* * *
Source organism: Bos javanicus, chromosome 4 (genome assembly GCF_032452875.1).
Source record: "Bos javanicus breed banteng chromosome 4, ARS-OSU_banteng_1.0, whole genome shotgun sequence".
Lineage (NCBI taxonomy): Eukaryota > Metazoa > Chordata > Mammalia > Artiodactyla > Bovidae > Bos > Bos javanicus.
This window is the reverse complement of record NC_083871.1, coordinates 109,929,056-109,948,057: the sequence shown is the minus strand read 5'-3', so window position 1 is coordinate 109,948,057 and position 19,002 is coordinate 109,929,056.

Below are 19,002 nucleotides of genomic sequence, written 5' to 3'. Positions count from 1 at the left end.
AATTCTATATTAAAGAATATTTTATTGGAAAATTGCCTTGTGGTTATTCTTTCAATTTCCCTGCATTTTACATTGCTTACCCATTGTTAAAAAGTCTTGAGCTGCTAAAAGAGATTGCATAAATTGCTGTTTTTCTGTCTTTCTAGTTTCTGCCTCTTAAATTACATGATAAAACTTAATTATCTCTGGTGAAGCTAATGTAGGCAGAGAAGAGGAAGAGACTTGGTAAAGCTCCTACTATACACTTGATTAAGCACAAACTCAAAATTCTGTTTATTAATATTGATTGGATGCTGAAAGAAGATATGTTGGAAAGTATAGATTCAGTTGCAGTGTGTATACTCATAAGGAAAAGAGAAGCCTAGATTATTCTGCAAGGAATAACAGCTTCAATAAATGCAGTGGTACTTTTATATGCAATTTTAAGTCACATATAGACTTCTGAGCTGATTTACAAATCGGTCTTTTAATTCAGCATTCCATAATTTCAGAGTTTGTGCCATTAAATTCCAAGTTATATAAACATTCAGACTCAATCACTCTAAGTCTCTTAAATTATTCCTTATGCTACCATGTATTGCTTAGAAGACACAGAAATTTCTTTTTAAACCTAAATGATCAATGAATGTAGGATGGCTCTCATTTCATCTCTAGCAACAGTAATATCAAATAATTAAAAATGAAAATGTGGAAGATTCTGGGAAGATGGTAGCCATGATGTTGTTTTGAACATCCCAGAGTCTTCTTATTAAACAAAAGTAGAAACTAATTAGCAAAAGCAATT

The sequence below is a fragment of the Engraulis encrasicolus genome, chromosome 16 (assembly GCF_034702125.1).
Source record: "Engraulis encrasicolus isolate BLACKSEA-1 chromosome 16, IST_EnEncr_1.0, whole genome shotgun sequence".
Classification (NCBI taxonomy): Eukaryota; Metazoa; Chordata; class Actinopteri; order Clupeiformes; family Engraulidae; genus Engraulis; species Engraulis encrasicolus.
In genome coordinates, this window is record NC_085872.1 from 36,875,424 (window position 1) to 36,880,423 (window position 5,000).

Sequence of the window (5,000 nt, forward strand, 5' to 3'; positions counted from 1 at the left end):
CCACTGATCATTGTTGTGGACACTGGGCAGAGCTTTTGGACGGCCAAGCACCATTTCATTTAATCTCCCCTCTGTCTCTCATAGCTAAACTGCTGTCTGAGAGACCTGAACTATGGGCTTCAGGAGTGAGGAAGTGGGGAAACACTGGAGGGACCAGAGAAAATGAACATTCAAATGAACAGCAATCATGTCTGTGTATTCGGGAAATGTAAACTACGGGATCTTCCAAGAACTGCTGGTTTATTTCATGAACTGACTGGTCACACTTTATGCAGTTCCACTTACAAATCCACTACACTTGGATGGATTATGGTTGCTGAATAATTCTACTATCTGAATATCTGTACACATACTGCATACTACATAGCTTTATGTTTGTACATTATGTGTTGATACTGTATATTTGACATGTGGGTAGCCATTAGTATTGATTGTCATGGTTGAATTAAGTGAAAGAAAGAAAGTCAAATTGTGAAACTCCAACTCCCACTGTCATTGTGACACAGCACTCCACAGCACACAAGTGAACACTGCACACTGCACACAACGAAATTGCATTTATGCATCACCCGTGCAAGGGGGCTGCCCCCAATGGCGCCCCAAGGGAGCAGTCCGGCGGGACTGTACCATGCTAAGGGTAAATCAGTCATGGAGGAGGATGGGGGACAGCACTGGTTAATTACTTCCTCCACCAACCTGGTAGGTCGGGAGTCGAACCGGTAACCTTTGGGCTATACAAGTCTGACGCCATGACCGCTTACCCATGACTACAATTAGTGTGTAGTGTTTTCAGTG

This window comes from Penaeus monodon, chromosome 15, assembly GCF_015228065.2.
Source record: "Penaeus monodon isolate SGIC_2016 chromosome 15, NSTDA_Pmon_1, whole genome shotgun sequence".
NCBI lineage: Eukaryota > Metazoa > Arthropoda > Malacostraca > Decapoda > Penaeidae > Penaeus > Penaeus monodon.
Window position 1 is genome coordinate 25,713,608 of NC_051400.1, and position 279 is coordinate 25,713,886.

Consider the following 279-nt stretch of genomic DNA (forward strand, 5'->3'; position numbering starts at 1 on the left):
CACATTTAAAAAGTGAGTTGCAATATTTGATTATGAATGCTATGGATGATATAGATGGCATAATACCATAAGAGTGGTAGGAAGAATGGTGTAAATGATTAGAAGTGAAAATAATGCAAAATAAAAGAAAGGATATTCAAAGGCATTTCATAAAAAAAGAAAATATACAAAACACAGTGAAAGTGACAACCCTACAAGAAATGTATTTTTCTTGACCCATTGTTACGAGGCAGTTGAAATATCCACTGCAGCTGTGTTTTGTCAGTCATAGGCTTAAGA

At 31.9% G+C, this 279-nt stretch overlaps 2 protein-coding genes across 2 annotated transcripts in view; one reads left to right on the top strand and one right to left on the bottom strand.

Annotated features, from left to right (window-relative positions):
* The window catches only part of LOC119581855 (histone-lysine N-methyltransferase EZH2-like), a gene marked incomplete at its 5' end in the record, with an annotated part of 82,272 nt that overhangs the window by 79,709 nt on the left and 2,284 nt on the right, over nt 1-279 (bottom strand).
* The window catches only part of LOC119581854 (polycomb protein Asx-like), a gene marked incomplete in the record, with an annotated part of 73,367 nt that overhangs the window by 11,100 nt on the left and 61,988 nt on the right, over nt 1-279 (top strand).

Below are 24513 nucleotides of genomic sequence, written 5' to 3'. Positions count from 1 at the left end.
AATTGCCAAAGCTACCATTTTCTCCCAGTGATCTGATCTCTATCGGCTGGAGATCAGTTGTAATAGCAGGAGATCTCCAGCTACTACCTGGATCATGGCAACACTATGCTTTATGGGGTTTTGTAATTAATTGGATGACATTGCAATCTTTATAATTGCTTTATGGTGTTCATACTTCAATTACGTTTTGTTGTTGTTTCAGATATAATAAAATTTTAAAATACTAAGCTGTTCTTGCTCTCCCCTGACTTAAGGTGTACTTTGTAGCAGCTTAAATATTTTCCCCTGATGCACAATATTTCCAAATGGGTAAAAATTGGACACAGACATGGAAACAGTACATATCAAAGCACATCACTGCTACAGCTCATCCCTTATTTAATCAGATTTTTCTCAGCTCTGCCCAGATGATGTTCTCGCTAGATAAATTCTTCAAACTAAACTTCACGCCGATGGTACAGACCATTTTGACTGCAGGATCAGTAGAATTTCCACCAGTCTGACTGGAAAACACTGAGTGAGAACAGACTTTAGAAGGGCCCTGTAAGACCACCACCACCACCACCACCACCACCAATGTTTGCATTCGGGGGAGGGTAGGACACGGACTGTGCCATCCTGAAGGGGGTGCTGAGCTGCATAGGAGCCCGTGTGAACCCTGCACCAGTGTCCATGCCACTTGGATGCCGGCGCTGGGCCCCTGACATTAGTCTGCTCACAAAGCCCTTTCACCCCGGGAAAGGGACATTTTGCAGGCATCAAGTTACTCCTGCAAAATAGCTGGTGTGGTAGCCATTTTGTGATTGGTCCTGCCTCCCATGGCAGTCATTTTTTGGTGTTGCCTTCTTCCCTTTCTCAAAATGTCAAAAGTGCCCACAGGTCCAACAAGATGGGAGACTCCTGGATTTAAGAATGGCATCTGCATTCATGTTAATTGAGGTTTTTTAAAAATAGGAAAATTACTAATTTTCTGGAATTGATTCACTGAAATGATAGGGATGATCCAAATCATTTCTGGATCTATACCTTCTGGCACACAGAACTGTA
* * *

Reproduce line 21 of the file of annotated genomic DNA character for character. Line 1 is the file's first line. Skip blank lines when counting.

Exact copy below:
* The window catches only part of LOC119581855 (histone-lysine N-methyltransferase EZH2-like), a gene marked incomplete at its 5' end in the record, with an annotated part of 82,272 nt that overhangs the window by 79,709 nt on the left and 2,284 nt on the right, over nt 1-279 (bottom strand).